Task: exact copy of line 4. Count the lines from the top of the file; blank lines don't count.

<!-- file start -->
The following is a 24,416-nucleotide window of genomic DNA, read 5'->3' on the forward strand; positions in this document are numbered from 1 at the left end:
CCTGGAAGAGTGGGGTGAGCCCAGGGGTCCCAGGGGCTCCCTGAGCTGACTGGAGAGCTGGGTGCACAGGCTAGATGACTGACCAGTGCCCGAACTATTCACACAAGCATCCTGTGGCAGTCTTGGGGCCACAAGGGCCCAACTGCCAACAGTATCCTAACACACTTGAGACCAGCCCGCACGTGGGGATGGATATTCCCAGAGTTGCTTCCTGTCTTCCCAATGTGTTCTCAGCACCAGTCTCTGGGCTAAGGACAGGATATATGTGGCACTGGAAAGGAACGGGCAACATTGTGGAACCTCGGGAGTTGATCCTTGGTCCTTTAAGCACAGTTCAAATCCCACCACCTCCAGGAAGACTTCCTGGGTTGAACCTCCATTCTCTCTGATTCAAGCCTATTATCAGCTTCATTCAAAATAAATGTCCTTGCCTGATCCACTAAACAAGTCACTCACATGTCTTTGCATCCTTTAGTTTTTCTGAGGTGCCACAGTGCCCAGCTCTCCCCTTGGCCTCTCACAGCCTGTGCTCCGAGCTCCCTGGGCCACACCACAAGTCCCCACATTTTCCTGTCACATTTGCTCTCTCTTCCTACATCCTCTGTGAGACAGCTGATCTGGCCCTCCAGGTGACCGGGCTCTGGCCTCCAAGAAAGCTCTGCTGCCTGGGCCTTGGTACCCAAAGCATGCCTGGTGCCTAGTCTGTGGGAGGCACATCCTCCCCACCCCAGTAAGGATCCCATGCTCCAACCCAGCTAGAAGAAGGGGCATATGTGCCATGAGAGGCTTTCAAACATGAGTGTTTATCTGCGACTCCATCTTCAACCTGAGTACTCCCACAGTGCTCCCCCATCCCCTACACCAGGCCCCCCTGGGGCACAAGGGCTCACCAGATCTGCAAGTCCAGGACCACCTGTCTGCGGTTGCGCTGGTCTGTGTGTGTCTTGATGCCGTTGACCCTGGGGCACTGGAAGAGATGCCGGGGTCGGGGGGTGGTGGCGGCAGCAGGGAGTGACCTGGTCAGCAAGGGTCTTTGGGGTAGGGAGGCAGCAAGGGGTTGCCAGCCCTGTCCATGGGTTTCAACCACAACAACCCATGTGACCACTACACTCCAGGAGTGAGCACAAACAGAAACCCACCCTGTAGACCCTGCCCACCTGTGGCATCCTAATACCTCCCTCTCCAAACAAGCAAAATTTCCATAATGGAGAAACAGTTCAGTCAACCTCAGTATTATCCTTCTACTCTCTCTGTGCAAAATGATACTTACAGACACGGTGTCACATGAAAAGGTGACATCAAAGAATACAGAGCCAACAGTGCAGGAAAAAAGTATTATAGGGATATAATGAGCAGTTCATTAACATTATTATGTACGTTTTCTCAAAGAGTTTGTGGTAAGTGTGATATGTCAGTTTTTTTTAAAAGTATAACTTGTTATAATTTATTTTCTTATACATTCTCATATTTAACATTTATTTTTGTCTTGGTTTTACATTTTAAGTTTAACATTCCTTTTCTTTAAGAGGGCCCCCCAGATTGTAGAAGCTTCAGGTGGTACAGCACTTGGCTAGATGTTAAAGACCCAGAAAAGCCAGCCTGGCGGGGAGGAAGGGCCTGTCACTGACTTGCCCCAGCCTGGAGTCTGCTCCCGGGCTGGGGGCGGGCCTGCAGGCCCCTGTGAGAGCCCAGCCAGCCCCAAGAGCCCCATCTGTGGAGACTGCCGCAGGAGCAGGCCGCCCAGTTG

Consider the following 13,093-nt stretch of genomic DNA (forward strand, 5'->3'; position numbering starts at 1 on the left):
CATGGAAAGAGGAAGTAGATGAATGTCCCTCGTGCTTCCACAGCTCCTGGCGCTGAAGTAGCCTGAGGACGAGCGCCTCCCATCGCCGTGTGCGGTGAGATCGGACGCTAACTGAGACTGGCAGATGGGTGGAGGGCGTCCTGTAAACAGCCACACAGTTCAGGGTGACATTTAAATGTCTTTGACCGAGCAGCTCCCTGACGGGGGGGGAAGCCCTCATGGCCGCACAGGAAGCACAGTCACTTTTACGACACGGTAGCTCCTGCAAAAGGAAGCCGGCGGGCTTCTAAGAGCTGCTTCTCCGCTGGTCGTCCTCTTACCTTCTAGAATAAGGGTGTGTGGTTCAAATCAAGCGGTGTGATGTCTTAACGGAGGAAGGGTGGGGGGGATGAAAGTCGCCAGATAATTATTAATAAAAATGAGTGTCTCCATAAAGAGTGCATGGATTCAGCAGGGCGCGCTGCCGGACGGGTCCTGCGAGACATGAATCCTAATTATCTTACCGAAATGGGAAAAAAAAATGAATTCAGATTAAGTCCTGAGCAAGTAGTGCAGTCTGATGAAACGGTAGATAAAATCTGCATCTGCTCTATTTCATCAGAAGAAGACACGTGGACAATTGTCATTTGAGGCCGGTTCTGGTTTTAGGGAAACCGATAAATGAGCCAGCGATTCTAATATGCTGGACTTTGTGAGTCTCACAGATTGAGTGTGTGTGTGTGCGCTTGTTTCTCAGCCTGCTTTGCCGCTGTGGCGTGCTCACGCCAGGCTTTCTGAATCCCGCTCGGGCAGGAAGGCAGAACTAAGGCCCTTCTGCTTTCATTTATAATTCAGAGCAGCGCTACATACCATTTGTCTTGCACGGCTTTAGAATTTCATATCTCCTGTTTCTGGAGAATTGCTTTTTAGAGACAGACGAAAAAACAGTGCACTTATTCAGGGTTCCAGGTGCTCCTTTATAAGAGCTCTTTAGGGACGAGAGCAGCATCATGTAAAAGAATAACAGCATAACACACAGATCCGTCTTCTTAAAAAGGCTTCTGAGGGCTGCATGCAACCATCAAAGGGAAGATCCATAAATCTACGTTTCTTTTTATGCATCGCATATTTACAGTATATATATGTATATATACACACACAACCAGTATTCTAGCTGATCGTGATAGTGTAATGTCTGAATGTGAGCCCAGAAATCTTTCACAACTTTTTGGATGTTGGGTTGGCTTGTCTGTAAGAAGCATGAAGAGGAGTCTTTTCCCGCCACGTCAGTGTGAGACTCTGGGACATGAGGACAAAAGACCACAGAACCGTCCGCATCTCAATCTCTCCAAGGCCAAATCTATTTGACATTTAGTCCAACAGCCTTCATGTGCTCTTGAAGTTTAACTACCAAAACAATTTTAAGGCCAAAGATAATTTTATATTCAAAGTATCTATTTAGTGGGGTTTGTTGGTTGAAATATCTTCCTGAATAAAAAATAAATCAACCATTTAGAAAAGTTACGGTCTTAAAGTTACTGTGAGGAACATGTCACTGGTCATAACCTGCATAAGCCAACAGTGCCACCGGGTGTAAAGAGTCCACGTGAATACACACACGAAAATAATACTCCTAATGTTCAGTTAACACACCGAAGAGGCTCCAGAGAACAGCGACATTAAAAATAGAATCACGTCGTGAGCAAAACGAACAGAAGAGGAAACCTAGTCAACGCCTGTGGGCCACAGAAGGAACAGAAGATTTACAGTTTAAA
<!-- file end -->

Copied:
CATGGAAAGAGGAAGTAGATGAATGTCCCTCGTGCTTCCACAGCTCCTGGCGCTGAAGTAGCCTGAGGACGAGCGCCTCCCATCGCCGTGTGCGGTGAGATCGGACGCTAACTGAGACTGGCAGATGGGTGGAGGGCGTCCTGTAAACAGCCACACAGTTCAGGGTGACATTTAAATGTCTTTGACCGAGCAGCTCCCTGACGGGGGGGGAAGCCCTCATGGCCGCACAGGAAGCACAGTCACTTTTACGACACGGTAGCTCCTGCAAAAGGAAGCCGGCGGGCTTCTAAGAGCTGCTTCTCCGCTGGTCGTCCTCTTACCTTCTAGAATAAGGGTGTGTGGTTCAAATCAAGCGGTGTGATGTCTTAACGGAGGAAGGGTGGGGGGGATGAAAGTCGCCAGATAATTATTAATAAAAATGAGTGTCTCCATAAAGAGTGCATGGATTCAGCAGGGCGCGCTGCCGGACGGGTCCTGCGAGACATGAATCCTAATTATCTTACCGAAATGGGAAAAAAAAATGAATTCAGATTAAGTCCTGAGCAAGTAGTGCAGTCTGATGAAACGGTAGATAAAATCTGCATCTGCTCTATTTCATCAGAAGAAGACACGTGGACAATTGTCATTTGAGGCCGGTTCTGGTTTTAGGGAAACCGATAAATGAGCCAGCGATTCTAATATGCTGGACTTTGTGAGTCTCACAGATTGAGTGTGTGTGTGTGCGCTTGTTTCTCAGCCTGCTTTGCCGCTGTGGCGTGCTCACGCCAGGCTTTCTGAATCCCGCTCGGGCAGGAAGGCAGAACTAAGGCCCTTCTGCTTTCATTTATAATTCAGAGCAGCGCTACATACCATTTGTCTTGCACGGCTTTAGAATTTCATATCTCCTGTTTCTGGAGAATTGCTTTTTAGAGACAGACGAAAAAACAGTGCACTTATTCAGGGTTCCAGGTGCTCCTTTATAAGAGCTCTTTAGGGACGAGAGCAGCATCATGTAAAAGAATAACAGCATAACACACAGATCCGTCTTCTTAAAAAGGCTTCTGAGGGCTGCATGCAACCATCAAAGGGAAGATCCATAAATCTACGTTTCTTTTTATGCATCGCATATTTACAGTATATATATGTATATATACACACACAACCAGTATTCTAGCTGATCGTGATAGTGTAATGTCTGAATGTGAGCCCAGAAATCTTTCACAACTTTTTGGATGTTGGGTTGGCTTGTCTGTAAGAAGCATGAAGAGGAGTCTTTTCCCGCCACGTCAGTGTGAGACTCTGGGACATGAGGACAAAAGACCACAGAACCGTCCGCATCTCAATCTCTCCAAGGCCAAATCTATTTGACATTTAGTCCAACAGCCTTCATGTGCTCTTGAAGTTTAACTACCAAAACAATTTTAAGGCCAAAGATAATTTTATATTCAAAGTATCTATTTAGTGGGGTTTGTTGGTTGAAATATCTTCCTGAATAAAAAATAAATCAACCATTTAGAAAAGTTACGGTCTTAAAGTTACTGTGAGGAACATGTCACTGGTCATAACCTGCATAAGCCAACAGTGCCACCGGGTGTAAAGAGTCCACGTGAATACACACACGAAAATAATACTCCTAATGTTCAGTTAACACACCGAAGAGGCTCCAGAGAACAGCGACATTAAAAATAGAATCACGTCGTGAGCAAAACGAACAGAAGAGGAAACCTAGTCAACGCCTGTGGGCCACAGAAGGAACAGAAGATTTACAGTTTAAA